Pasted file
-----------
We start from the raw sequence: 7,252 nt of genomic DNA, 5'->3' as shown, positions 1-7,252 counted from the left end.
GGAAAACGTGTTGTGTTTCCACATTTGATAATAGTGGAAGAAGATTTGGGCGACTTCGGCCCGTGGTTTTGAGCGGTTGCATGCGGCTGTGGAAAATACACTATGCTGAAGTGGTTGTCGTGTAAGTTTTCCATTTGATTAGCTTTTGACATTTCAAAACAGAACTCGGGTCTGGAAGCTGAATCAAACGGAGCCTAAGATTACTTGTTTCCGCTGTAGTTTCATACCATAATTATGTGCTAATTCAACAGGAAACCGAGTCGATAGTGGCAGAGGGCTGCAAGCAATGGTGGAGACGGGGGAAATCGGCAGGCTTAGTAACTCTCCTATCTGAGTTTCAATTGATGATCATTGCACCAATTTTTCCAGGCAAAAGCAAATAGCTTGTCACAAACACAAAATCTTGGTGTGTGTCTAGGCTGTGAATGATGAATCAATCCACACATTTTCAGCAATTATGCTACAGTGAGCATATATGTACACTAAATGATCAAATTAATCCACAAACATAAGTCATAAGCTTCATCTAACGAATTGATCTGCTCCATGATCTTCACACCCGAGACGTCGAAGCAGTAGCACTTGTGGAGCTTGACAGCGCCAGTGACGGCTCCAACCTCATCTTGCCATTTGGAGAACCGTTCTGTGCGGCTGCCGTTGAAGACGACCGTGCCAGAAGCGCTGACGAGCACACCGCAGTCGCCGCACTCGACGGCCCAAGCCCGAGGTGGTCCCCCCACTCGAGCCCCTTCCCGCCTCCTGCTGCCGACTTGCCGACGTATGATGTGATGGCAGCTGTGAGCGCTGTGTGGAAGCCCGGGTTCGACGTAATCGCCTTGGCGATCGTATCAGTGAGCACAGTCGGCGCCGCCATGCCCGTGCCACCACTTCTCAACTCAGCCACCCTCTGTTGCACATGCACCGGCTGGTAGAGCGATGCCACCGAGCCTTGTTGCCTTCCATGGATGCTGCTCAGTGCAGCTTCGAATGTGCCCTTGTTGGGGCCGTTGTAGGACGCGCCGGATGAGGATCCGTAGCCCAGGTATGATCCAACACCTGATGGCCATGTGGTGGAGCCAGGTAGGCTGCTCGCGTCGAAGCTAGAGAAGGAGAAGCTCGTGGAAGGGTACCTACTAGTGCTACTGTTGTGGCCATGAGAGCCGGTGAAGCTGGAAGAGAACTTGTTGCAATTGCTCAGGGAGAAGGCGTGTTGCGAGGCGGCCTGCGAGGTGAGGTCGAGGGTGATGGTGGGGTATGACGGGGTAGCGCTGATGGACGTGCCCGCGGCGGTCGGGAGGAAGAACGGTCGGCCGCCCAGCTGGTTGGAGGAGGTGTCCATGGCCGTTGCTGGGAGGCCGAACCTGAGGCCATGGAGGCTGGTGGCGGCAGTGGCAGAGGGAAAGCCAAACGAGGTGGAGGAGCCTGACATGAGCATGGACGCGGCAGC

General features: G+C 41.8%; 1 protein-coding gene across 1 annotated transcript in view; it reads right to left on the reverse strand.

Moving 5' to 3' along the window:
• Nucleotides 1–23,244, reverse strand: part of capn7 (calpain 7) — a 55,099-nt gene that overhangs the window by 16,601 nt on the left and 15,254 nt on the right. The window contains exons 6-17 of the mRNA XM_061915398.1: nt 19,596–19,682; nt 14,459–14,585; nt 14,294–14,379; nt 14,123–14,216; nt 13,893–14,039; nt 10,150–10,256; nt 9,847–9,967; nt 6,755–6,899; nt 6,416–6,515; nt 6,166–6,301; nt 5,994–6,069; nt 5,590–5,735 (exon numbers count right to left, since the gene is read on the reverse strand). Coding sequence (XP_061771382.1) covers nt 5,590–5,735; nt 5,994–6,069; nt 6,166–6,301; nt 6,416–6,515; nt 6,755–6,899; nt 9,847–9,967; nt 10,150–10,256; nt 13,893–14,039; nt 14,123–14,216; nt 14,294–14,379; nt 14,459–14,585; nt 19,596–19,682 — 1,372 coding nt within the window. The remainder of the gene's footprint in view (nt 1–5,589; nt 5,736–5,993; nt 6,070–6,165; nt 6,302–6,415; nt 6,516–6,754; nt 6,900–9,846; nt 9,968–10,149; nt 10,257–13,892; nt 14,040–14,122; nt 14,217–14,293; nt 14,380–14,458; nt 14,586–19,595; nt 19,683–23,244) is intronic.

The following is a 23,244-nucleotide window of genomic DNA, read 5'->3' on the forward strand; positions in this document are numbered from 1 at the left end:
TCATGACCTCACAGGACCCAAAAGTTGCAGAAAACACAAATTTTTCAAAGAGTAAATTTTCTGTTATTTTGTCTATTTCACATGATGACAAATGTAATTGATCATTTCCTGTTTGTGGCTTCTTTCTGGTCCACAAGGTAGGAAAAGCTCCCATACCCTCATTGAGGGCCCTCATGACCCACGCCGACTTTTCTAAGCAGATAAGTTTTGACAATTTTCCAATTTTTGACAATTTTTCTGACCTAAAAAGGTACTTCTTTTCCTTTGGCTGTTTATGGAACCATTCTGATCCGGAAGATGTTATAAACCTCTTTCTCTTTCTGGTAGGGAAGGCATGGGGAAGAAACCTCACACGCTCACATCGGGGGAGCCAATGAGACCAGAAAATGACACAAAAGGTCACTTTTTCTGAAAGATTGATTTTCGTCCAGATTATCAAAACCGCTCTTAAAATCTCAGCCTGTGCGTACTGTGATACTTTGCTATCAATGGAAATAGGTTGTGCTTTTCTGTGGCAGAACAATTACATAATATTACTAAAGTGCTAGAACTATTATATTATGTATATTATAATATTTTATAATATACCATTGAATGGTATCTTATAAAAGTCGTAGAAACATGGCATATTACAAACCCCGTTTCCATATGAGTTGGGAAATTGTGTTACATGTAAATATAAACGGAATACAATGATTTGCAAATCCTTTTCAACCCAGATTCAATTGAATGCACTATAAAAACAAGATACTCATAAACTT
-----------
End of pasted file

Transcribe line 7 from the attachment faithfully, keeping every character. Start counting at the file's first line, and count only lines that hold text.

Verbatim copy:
TCATGACCTCACAGGACCCAAAAGTTGCAGAAAACACAAATTTTTCAAAGAGTAAATTTTCTGTTATTTTGTCTATTTCACATGATGACAAATGTAATTGATCATTTCCTGTTTGTGGCTTCTTTCTGGTCCACAAGGTAGGAAAAGCTCCCATACCCTCATTGAGGGCCCTCATGACCCACGCCGACTTTTCTAAGCAGATAAGTTTTGACAATTTTCCAATTTTTGACAATTTTTCTGACCTAAAAAGGTACTTCTTTTCCTTTGGCTGTTTATGGAACCATTCTGATCCGGAAGATGTTATAAACCTCTTTCTCTTTCTGGTAGGGAAGGCATGGGGAAGAAACCTCACACGCTCACATCGGGGGAGCCAATGAGACCAGAAAATGACACAAAAGGTCACTTTTTCTGAAAGATTGATTTTCGTCCAGATTATCAAAACCGCTCTTAAAATCTCAGCCTGTGCGTACTGTGATACTTTGCTATCAATGGAAATAGGTTGTGCTTTTCTGTGGCAGAACAATTACATAATATTACTAAAGTGCTAGAACTATTATATTATGTATATTATAATATTTTATAATATACCATTGAATGGTATCTTATAAAAGTCGTAGAAACATGGCATATTACAAACCCCGTTTCCATATGAGTTGGGAAATTGTGTTACATGTAAATATAAACGGAATACAATGATTTGCAAATCCTTTTCAACCCAGATTCAATTGAATGCACTATAAAAACAAGATACTCATAAACTT